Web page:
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  1. Additional Information
  2. ISLAMIC, 'Abbasid Caliphate. al-Ma'mun. AH 196-218 / AD 812-833. AV Dinar
  3. Al-Ma'mun - WikiShia
  4. Dar Al Ma'Mun

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What you should do is call in the jurists and encourage them to do the right thing by acting in accord with the Sunna [that is, the practice of the Prophet and the early Muslims], and you should hold audiences sitting on a cloth of felt and satisfy anyone who complains of injustice Tabari, 3, The cloth of felt was intended to cast a glow of ascetic piety over the proceedings.

This may have been a matter of necessity: he is said to have left his money in Baghdad. But there are also indications that the appearance of pious austerity was carefully engineered by al-Fadl.

Additional Information

This anecdote is one of many to depict al-Fadl as plotting from the start to overthrow al-Amin. This move was particularly welcome, as the previous governor had been notorious for his rapacious tax gathering. Then, they made overtures to the petty kings of the region. Some of these kings were nominally subject to the Abbasids, while others had maintained their independence by playing the Muslims off against the Turks.

With the others he exchanged gifts and embassies and was rewarded with promises of loyalty.

Khalifah - Al Amin dan Al Ma'mun

The next step was to create an army. At first, they reportedly refused to betray a caliph to whom they had sworn an oath of loyalty. The Abbasid regime had not treated the province kindly, and those Sons who had remained in Khurasan may have felt that their fellows in Baghdad had forfeited any claim to their allegiance. Still, it cannot have been a simple matter for the Sons to take sides against their relatives in Baghdad.

Many seem to have avoided choosing sides until the last possible moment. Having achieved only limited success with the Sons, al-Fadl then turned to the local kings and princes. Here his arguments proved more successful.

ISLAMIC, 'Abbasid Caliphate. al-Ma'mun. AH 196-218 / AD 812-833. AV Dinar

The petty rulers of the east seem to have been eager to exchange their tenuously maintained independence for the chance to participate in a movement that seemed poised to overthrow the Baghdad regime. In a few short years, the new governor of Khurasan had gained effective control of his province. But he did not do so in the name of the central authority in Baghdad. Rather,he did so in the name of Islam and of local Khurasani interests. Prompted by his advisers, al-Amin tested the waters by asking for the income from certain estates in Khurasan and the right to appoint governors and intelligence officers in those areas.

But if the text we have is a forgery, then al-Amin was merely exercising his rights as caliph. Al-Amin then retaliated by naming his own infant son as heir apparent. This was a clear violation of the succession agreement and was widely condemned as such. In an inspired moment, he proclaimed himself imam, the implication being that he was a rightly guided leader while his brother was not.

At first, the implication was only an implication: since he was not calling himself a caliph, he could not be accused of challenging his brother directly or of dividing the community of believers. Indeed, his supporters are quoted as offering disingenuous protests when observers expressed surprise at the new title.


Following the precedent of the original Abbasid revolutionaries, he was issuing a call to allegiance based on the idea that his movement aimed to restore just government under the leadership of a learned and pious kinsman of the Prophet. He reappointed Ali ibn Isa, the former governor of Khurasan, and sent him to reclaim the province. In one respect, Ali was a poor choice: he was famous for his brutal ch3. And, apart from questions of numerical superiority, the Baghdad regime was confident that the Sons of the Revolution could defeat any collection of Turks and Iranians from the frontier.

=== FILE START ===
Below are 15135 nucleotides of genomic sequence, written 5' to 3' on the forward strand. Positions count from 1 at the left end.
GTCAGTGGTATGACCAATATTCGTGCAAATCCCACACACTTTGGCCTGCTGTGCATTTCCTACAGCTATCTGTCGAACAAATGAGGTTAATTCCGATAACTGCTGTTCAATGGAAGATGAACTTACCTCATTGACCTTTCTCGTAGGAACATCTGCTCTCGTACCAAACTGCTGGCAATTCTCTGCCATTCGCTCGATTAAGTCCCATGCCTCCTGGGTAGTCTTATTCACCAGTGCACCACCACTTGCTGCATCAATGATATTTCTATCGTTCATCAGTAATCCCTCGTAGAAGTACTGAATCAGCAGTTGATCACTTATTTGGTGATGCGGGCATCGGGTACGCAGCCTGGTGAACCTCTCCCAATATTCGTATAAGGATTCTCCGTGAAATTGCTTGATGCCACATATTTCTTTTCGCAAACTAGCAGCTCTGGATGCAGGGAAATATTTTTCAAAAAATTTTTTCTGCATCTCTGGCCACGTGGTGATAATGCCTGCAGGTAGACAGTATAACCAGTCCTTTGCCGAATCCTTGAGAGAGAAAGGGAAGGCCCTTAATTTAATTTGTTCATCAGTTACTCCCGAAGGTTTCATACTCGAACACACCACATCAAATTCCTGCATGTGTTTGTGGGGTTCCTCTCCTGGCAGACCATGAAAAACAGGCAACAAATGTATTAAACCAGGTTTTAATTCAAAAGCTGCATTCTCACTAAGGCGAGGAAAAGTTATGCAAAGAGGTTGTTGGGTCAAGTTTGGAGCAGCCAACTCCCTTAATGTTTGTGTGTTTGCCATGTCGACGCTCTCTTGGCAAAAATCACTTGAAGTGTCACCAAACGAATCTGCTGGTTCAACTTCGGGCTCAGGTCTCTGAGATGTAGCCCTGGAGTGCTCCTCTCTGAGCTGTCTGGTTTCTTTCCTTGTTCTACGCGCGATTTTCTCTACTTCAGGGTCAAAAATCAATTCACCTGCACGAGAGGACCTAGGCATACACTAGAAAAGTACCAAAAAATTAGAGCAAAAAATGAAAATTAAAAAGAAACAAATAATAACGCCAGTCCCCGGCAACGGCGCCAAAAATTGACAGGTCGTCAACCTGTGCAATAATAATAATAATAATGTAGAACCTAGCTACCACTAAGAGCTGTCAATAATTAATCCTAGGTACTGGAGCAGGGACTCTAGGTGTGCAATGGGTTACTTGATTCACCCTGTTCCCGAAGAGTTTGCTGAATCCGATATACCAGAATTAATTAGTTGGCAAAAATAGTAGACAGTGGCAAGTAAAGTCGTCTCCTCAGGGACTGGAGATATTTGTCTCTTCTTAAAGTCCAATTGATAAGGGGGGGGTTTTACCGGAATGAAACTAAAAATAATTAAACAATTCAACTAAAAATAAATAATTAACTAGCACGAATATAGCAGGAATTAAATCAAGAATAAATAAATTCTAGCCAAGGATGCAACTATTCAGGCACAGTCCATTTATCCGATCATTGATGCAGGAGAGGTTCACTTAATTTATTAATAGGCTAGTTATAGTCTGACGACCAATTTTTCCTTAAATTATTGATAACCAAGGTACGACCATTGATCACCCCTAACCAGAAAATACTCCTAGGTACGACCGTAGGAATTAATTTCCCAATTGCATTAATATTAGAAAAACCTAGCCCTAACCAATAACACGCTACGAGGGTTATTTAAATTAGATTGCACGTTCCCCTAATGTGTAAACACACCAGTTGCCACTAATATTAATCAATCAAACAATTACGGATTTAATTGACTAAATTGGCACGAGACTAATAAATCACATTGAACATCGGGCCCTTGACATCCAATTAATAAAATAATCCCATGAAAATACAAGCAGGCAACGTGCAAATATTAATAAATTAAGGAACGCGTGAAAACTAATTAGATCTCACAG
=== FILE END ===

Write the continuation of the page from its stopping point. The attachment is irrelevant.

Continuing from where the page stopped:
In hindsight, it seemed that the Sons who had settled in Baghdad had become accustomed to urban warfare and had lost the ability to fight in the field. The Sons are used to fighting with swords in trenches and alleys. The urbanized Sons may also have been intimidated by the sight of their wild and woolly cousins from the frontier.

One Khurasani is quoted as describing his people as follows: When you see us approach on horseback with our retinue and our special banners, you realize that we were created for one purpose: to overthrow dynasties, to obey the caliphs, and to support authority We have huge terrifying drums, and banners, and horse-armor, and bells, and mantles and long gowns of felt, and curved scabbards, and tall caps, and fine horses, and truncheons and battle-axes and daggers. We sit smartly on horseback, and our shouting is enough to cause a miscarriage This verse was normally understood to have predicted a Byzantine victory over the Sasanians, or a Muslim victory over the Byzantines.

In desperation, al-Amin sought to recruit new troops, going so far as to seek help from the traditionally hostile province of Syria.

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Resentful of the largesse showered on the new recruits, the Baghdad soldiery fought only half-heartedly for al-Amin. At one point,he was deposed and imprisoned by his own commanders, only to be released when the mutineers fell to fighting among themselves. Tahir, meanwhile, had resumed his march toward the capital. Harthama was willing to wait for his former comrades to realize the weakness of their position. But the Baghdadis were having none of it: when Harthama left his camp to talk peace, he was greeted with curses.

Realizing that the capital would not surrender without a fight,Tahir determined to take it by force. To the north, west, and south was the city proper, consisting of residential neighborhoods and markets built along irrigation canals. To the east was the Tigris River, with further urban construction on the opposite bank. Tahir began his assault by setting up catapults to bombard the neighborhoods on the west bank of the Tigris.